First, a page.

Leigh-Ann Pow checks her credit card balance and sets out to stroll one of the Scottish capital’s most stylish streets.
Bookended by Charlotte Square at one end and St Andrews Square at the other, Edinburgh’s George Street is lined with the type of gracious Georgian architectural gems that the Scottish capital is so well known for.
Situated in the city’s New Town, the term is relative: the confection of grand townhouses, imposing bank buildings and wide squares were created from 1767 to the 1830s to ease the overcrowding in the Old Town, the ancient warren of tenements and closes crowding The Royal Mile.
Nowadays these buildings house some of the Scottish capital’s most desirable boutiques, restaurants, bars and hotels.
1. Having replaced a collection of dreadfully uninspiring 1960s and ’70s office blocks and a depressing bus station, Harvey Nichols department store is a soaring piece of modern architecture that reflects and enhances the historic architecture that surrounds it.
Inside it’s a fashionista’s dream come true, with every designer brand imaginable available for the taking.
The Forth Floor Window Bar is also one of the hottest places in town to meet for a drink and soak up the view across Edinburgh to the Firth of Forth.
2. Cruise has been catering to the cutting-edge fashion needs of the city’s bright young things for well over 30 years, and was a style oasis back in the days before the likes of Harvey Nics moved into town.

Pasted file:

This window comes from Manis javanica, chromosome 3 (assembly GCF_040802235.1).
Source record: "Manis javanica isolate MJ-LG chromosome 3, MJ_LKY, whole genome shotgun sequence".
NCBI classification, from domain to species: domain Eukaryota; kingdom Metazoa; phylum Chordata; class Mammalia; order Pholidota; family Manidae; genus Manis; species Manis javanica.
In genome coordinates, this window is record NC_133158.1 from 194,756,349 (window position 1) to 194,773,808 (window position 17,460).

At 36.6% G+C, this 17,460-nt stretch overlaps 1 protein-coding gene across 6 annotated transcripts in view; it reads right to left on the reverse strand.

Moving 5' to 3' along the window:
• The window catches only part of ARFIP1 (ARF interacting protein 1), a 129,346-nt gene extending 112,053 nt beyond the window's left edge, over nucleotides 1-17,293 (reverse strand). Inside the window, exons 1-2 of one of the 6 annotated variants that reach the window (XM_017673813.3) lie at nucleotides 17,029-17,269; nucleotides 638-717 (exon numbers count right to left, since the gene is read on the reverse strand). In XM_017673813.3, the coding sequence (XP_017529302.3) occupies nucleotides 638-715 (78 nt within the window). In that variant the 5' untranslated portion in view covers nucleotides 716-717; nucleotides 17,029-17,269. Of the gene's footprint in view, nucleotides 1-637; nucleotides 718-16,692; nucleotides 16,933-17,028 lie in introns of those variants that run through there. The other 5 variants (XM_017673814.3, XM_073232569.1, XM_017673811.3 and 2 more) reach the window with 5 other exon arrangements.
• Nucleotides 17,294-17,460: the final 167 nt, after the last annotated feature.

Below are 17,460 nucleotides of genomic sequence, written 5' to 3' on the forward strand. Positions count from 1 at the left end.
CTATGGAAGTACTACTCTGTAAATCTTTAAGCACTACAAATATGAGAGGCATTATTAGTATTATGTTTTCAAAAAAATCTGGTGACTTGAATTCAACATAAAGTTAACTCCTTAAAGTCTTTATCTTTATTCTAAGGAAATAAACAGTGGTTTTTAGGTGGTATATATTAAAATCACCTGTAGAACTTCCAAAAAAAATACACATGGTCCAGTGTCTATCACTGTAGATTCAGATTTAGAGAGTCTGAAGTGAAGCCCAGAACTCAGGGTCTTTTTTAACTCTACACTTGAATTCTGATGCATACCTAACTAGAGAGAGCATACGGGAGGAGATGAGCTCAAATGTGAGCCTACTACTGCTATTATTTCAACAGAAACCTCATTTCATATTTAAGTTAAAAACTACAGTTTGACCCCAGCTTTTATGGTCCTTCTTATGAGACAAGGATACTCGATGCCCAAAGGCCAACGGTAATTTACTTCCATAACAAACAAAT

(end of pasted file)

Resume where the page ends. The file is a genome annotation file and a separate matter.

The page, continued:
Its longevity comes from its brilliantly curated collection of designer names (which after starting in menswear now includes women’s and kids’ fashions) including the likes of Kenzo, Vivienne Westwood, Dolce & Gabbana and Saint Laurent.
3. Open since 1866, and by appointment to the Queen no less, Hamilton & Inches is a glory box of pretty shiny things.
Generations of Scottish girls have dreamt of picking out engagement rings here; if you aren’t in the market for one, content yourself with window shopping.
4. At number 7 Charlotte Square, The Georgian House was completed in 1796 for the Clan Lamont chief.
Now beautifully restored to reflect a typical New Town house in the late 18th and early 19th century, it gives an irresistible glimpse into the day-to-day life of Edinburgh’s great and good at this time.
5. With its entrance flanked by hulking Corinthian columns, The Dome is a breathtaking proposition to behold, and that’s before you even get a glimpse of the stained-glass dome at its heart.
The former bank building is the go-to place for locals to meet friends and family, and impress out-of-towners, with everything from coffee and cake, to lunch or dinner and drinks on the menu.
The Georgian Tea Room is one of the best places in town for afternoon tea.